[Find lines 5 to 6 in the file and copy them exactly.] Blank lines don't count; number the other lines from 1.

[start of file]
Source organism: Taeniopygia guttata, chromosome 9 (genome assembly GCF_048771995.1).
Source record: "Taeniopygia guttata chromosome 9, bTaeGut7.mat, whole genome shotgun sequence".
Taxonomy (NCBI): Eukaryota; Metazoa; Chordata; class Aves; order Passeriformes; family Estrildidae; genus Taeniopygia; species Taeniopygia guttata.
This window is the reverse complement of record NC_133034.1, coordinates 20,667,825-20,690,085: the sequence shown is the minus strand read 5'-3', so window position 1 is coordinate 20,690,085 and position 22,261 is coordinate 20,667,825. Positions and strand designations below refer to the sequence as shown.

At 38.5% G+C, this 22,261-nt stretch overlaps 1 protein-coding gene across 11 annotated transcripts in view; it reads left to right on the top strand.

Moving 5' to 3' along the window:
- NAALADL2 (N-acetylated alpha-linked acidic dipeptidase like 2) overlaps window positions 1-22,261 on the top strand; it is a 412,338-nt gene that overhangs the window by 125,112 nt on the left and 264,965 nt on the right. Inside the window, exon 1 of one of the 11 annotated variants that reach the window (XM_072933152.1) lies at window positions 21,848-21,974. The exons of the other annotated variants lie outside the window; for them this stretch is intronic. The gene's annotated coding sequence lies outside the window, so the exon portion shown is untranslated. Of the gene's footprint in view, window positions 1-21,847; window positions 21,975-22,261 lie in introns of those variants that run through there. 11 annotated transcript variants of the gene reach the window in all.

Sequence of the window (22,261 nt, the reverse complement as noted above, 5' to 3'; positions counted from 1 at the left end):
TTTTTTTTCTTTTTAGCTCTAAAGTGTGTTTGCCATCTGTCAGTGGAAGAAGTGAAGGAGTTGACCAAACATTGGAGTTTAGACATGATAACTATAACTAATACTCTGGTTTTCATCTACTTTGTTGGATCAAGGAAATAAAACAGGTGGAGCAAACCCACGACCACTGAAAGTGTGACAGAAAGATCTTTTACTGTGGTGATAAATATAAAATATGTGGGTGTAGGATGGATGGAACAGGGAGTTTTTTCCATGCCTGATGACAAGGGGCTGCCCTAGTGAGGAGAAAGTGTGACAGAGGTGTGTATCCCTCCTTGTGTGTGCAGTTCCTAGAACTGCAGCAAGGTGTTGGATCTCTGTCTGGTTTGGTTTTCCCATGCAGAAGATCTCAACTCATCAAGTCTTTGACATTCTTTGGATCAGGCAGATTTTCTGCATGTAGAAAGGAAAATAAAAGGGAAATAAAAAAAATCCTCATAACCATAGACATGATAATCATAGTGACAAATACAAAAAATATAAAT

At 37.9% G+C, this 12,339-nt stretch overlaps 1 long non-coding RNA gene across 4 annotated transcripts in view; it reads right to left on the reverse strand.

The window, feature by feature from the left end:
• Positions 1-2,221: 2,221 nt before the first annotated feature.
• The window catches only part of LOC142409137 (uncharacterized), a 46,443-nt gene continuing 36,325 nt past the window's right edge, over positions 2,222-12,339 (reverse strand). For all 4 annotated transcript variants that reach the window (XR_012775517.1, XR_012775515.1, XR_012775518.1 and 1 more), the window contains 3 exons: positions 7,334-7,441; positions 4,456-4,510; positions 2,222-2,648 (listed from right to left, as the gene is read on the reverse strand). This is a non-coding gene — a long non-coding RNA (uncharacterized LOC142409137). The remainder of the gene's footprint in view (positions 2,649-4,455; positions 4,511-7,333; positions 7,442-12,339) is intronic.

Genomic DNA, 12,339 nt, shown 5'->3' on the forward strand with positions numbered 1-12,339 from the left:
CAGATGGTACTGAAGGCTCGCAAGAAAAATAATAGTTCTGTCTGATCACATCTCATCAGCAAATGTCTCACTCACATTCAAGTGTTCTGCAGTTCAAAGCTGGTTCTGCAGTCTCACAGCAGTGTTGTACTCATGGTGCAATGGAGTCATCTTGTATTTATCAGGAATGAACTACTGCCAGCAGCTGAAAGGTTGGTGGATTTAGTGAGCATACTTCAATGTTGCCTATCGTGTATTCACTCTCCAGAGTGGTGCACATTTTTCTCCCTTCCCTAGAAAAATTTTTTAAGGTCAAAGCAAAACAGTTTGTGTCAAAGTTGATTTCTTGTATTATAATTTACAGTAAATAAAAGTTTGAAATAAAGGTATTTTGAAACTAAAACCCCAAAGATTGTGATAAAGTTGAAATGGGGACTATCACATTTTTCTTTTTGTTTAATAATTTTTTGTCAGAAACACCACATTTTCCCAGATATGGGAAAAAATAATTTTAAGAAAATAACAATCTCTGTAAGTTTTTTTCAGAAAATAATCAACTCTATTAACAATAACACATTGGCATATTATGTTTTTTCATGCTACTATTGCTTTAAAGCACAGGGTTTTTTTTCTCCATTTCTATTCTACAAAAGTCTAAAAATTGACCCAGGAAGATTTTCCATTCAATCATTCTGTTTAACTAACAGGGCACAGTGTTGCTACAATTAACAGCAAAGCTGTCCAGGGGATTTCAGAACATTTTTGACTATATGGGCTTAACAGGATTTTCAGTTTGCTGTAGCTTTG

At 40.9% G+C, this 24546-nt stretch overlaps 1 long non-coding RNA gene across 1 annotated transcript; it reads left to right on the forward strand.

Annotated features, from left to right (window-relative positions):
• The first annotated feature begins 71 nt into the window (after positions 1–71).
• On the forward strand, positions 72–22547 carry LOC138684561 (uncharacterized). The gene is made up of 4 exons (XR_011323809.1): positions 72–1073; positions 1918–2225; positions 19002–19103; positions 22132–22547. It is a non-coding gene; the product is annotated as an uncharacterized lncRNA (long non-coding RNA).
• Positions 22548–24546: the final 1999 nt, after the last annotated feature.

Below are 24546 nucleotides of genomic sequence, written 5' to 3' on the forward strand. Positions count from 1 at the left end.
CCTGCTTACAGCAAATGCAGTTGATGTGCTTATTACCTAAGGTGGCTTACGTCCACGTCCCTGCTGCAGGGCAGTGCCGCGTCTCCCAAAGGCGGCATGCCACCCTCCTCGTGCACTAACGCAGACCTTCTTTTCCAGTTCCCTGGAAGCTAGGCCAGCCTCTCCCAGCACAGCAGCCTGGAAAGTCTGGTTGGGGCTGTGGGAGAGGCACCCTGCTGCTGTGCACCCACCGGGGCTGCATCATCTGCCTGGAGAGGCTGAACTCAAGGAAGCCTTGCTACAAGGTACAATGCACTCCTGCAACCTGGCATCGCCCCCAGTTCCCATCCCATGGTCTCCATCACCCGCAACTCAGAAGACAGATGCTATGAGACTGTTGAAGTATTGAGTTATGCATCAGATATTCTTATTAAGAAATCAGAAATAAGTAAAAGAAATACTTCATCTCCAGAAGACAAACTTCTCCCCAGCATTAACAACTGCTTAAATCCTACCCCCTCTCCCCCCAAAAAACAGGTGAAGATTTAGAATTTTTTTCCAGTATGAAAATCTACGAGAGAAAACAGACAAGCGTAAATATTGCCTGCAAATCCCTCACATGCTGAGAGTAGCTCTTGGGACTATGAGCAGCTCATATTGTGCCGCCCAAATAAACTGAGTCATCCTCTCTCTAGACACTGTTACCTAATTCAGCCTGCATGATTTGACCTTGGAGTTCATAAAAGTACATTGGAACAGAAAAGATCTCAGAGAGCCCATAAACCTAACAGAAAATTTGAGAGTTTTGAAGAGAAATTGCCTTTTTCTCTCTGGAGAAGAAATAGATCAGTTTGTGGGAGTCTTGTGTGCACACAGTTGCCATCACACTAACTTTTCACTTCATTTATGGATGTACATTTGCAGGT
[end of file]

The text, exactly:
At 38.5% G+C, this 22,261-nt stretch overlaps 1 protein-coding gene across 11 annotated transcripts in view; it reads left to right on the top strand.

Moving 5' to 3' along the window: